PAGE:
Top: The architectural drawings for the new church, designed to echo the former sanctuary, pictured above in a 19th Century postcard.
More than eight years after a fire destroyed Southold’s historic First Universalist Church, a stately 1837 sanctuary inside the big bend in the Main Road at the western gateway to Southold, the congregation gathered at the site of their meetinghouse on July 22 for a ceremonial groundbreaking for a new church at the site.
“When we disturb the soil, we often do so for sacred purposes,” said Rev. Valerie Freseman at the groundbreaking. “Today we disturb this soil mindful not just of what will be grown here in the future, but mindful of what has flourished here in the past.”
She asked the congregation to do some “sacred imagining” of the community that will grow again on the site, and to bless those who will labor to build the church, including General Contractor Scott Edgett of North Fork Woodworking, architect Ray Calamari and Brian Davis, a retired architect who will serve as the owner’s representative in the building process, which could take as long as 15 months.
Mark Sisson, a member of the church’s rebuilding committee since just after the fire, served as the Master of Ceremonies, and he joked several times during the ceremony that the church would be finished much sooner, knowing full well how many years of work it has taken to get to this point.
“One of the principles of Unitarian Universalism is that everyone gets a voice,” he said, to a chorus of chuckles from a congregation that has entertained numerous ideas before deciding to build a new, 4,000-square-foot sanctuary whose architecture echoes the historic nature of the original building, on the original site.
Mr. Davis, the church’s owner’s representative in the building project, said the church’s history is a solid foundation to a story that will continue — and parts of the actual foundation of the original church were still buried beneath their feet. He commended the congregation, “folks with passion and conviction and dedication to their community,” for their “commitment through good times and bad.”
“The design captures the spirit of the church community, and the Southold community itself,” he added.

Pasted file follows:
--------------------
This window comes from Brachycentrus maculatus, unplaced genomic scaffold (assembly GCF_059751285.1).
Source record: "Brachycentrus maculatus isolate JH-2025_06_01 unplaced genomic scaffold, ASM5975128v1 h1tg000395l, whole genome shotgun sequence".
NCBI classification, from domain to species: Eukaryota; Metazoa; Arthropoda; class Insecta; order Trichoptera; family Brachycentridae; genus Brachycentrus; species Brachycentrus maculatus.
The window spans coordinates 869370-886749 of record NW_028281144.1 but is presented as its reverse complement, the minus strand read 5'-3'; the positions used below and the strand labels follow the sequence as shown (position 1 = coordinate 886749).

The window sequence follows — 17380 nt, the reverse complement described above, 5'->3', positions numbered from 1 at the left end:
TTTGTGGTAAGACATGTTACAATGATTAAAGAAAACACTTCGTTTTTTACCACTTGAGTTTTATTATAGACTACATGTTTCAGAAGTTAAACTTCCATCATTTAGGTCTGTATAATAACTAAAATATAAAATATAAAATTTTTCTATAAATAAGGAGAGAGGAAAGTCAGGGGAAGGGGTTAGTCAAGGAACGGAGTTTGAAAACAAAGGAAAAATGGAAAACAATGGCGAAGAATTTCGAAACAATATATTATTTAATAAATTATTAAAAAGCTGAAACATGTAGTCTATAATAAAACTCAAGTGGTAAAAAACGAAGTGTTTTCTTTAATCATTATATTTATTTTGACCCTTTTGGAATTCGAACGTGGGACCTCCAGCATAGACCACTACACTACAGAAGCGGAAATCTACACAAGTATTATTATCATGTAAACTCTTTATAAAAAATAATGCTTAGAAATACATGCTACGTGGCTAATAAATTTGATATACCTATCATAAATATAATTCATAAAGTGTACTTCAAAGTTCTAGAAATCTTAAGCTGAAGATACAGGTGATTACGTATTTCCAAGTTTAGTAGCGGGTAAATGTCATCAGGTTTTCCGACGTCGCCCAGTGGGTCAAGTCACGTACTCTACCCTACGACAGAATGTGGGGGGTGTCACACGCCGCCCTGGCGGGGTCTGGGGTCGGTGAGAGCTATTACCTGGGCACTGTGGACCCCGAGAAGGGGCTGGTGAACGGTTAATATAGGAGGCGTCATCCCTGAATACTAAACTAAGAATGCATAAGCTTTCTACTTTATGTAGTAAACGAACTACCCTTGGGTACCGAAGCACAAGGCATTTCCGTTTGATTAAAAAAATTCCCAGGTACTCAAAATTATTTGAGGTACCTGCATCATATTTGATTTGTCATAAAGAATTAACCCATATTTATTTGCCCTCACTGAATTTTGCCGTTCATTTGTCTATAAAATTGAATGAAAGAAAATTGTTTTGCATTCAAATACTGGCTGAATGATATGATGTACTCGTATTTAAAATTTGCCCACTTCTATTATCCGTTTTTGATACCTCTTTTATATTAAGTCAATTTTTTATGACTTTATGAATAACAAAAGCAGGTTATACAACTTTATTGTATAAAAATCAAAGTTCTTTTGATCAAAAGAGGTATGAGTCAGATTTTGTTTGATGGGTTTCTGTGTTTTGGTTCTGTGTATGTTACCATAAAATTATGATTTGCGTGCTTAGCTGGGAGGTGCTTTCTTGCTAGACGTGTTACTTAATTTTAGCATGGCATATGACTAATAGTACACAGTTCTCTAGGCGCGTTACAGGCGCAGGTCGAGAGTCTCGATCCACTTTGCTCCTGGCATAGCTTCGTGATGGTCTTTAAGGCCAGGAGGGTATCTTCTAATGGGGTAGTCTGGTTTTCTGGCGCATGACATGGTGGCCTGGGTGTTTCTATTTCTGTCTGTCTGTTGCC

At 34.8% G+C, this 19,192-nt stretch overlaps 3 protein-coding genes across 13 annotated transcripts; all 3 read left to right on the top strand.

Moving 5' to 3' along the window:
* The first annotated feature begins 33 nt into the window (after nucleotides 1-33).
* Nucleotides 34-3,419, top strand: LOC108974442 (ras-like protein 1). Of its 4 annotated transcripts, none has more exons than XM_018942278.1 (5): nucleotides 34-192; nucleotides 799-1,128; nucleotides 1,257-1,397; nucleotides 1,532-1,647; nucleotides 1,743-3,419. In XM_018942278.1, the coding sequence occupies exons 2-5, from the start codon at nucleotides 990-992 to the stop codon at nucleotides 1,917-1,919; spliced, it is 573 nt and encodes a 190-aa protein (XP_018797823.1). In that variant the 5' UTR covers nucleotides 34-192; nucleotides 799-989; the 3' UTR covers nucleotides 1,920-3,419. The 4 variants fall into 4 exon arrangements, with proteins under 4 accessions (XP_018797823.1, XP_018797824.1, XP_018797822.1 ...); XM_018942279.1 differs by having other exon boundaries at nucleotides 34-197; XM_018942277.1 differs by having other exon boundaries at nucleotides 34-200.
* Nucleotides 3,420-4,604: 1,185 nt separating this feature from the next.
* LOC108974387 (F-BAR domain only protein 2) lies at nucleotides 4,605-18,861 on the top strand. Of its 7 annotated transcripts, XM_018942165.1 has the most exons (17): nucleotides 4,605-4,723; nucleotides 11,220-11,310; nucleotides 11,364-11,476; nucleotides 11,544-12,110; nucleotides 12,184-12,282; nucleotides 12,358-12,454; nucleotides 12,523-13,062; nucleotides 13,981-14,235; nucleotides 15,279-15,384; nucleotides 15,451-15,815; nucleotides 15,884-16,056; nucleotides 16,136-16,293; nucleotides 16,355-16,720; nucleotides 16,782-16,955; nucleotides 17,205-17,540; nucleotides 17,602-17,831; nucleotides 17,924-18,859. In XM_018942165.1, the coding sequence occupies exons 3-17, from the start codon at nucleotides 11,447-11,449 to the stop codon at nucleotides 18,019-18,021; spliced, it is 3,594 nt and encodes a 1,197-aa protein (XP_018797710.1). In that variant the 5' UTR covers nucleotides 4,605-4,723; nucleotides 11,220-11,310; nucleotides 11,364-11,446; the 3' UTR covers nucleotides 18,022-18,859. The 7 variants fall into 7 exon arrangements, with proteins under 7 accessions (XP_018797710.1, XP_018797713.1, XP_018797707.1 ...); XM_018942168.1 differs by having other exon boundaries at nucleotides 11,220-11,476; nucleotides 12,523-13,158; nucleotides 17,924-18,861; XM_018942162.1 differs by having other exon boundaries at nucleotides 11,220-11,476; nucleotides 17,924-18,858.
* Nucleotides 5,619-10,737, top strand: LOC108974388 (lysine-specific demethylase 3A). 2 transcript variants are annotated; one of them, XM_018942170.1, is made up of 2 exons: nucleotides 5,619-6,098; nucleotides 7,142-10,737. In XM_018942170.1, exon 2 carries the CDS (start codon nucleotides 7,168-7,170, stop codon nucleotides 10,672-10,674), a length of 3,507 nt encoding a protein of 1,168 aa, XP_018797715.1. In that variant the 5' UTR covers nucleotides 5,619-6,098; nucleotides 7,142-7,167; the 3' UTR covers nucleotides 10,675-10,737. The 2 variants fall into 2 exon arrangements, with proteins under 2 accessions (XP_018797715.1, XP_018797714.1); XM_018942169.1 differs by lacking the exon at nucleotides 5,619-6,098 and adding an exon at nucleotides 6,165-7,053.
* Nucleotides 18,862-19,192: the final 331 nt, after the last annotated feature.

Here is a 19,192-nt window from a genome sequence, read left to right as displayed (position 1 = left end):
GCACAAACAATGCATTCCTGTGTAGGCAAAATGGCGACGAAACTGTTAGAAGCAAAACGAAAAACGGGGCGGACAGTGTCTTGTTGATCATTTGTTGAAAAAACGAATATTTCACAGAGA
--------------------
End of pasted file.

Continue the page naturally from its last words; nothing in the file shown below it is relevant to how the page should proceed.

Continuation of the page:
Mr. Sisson remembered receiving a phone call the morning after the fire, a Sunday, hearing the church had burned down, and how the Custer Institute Observatory had opened its doors to the congregation that day, and in the weeks ahead, and how the Southold Fire Department brought the church’s bell, which they’d rescued from the embers, to their service that morning.
“If there was a metaphor for what the First Universalist Church would do, it was that bell, brought to that service,” he said.
In the intervening years since the fire on March 14, 2015, the congregation has been meeting at Most Holy Trinity Church in Greenport. That church’s Reverend, Roger Joslin, joked at the groundbreaking that he has often been accused of being a “Unitarian who was addicted to the Eucharist.”
Rev. Joslin said the last time he’d been at a groundbreaking for a church, he was a young boy in Texas, and the ground was a worn out cotton field that he could barely scratch with his shovel.
“I’m confident it will be easier digging here today,” he said, adding that the First Universalist Church’s congregation had ‘answered the call,’ when they’d embarked on this mission. There are three factors at play when answering a call, he said. The task you’re embarking on must be important to you, nearly impossible to accomplish, and there must be a good chance you’ll fail.
“In declaring the good news, we disclose what we are passionate about. We expose our dependence on god,” he said. “We acknowledge what fools we all are. We are cloaked in our vulnerability. standing naked bf god and the world, yet in that helplessness we find strength, wholeheartedness and the courage to live fully in the life we were called to live.”
“We weathered the pandemic together, and we’ve become family,” he added. “And you pay rent, so it will be with great reluctance that we say goodbye to you.”
“Listen to the exhortation of the dawn! Look to this day,” said Pastor Valerie, quoting the Sanskrit writer Kalidasa, “For it is life, the very life of life. In its brief course lie all the verities and realities of your existence. The bliss of growth, the glory of action, The splendor of beauty. For yesterday is but a dream and tomorrow is only a vision. But today, well lived, makes every yesterday a dream of happiness, and every tomorrow a vision of hope.”
The church streamed the ceremony live on Facebook — see below: